9-11-19 Planet Earth has 9 safety limits and we’ve already exceeded 4 of them
A decade ago, Johan Rockström identified the limits to Earth's life support systems. From chemical pollution to climate change, we're veering into the danger zone - so why is he (cautiously) optimistic about the future? HUMANITY can only thrive if our planet is hospitable to us, but what are the limits to its stability? That was the question posed by Johan Rockström in 2009 in the first scientific assessment of the limits to safe living for humans on Earth. He and 28 co-authors called them the planetary boundaries. They warned that if we exceed any of those nine boundaries, we risk destabilising Earth’s life-support systems and plunging the planet into chaos. The good news, they said, is that staying inside them provided a “safe operating space” for humanity. The bad news is that we have already exceeded four of them. The boundaries have drawn plenty of criticism, so does Rockström still stand by the findings? Is he more or less pessimistic about where we are headed? And where do Harley-Davidsons fit in? Johan Rockström: For the past 10,000 years, our planet has been in a uniquely stable state, a warm interglacial era with largely unchanging climate and ecosystems that we call the Holocene. It is the era during which human civilisation has developed, from hunter-gatherers to digital technology. It is all we know. But humanity is now driving changes like global warming and species extinctions. These threaten to push us beyond the thresholds of the life-support systems that have sustained the Holocene. The changes could be abrupt and irreversible. We don’t know where things may end up. If the Holocene is our desired reference point – the stable planet we know and depend on – we need to find out where those thresholds are, thus identifying our safe operating space. That is what our research on planetary boundaries tries to do. We identify nine. There are three that operate at a planetary scale: the oceans, the atmospheric climate system and the stratospheric ozone layer. Each has thresholds beyond which danger lies. There are four more that we call biosphere boundaries. They help regulate the planetary systems. They are biological diversity, the hydrological cycle, land cover such as forests, and the flows of nutrients vital to life, such as nitrogen and phosphorus. Finally, we identify two categories of alien things that don’t exist naturally: novel entities including nuclear waste and gender-bending chemicals, and aerosol air pollution, which alters Earth’s energy balance and impacts regional climate systems such as the south Asian monsoon.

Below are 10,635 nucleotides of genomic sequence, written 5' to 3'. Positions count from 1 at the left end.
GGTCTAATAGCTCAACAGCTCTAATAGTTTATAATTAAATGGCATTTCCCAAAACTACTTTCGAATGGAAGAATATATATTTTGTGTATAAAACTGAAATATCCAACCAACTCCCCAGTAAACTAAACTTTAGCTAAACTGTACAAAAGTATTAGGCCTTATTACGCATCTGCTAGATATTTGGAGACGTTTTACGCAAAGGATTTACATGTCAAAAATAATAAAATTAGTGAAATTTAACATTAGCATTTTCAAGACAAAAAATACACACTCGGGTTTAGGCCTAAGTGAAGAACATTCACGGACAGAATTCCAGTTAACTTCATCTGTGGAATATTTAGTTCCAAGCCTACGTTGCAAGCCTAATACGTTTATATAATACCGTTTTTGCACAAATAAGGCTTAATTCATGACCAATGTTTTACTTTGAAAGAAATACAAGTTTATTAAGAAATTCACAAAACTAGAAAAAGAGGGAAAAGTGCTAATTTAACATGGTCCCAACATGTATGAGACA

SCIENCE - EVOLUTION and GENETICS

9-17-19 Sim Singhrao on the secrets of a healthy mind at New Scientist Live
News about our microbiome and how it affects our health is everywhere. At New Scientist Live next month, biologist Sim Singhrao will delve into this topic, focusing on how our lifestyles can lead to changes in the communities of microbes in our mouths and how these changes might diminish our general wellbeing and potentially lead to diseases like Alzheimer’s. Based at the University of Central Lancashire, Singhrao’s goal is to discover causative links between oral health and the development of Alzheimer’s disease. Ultimately, she is hoping to find strategies we can use to delay or prevent the disease.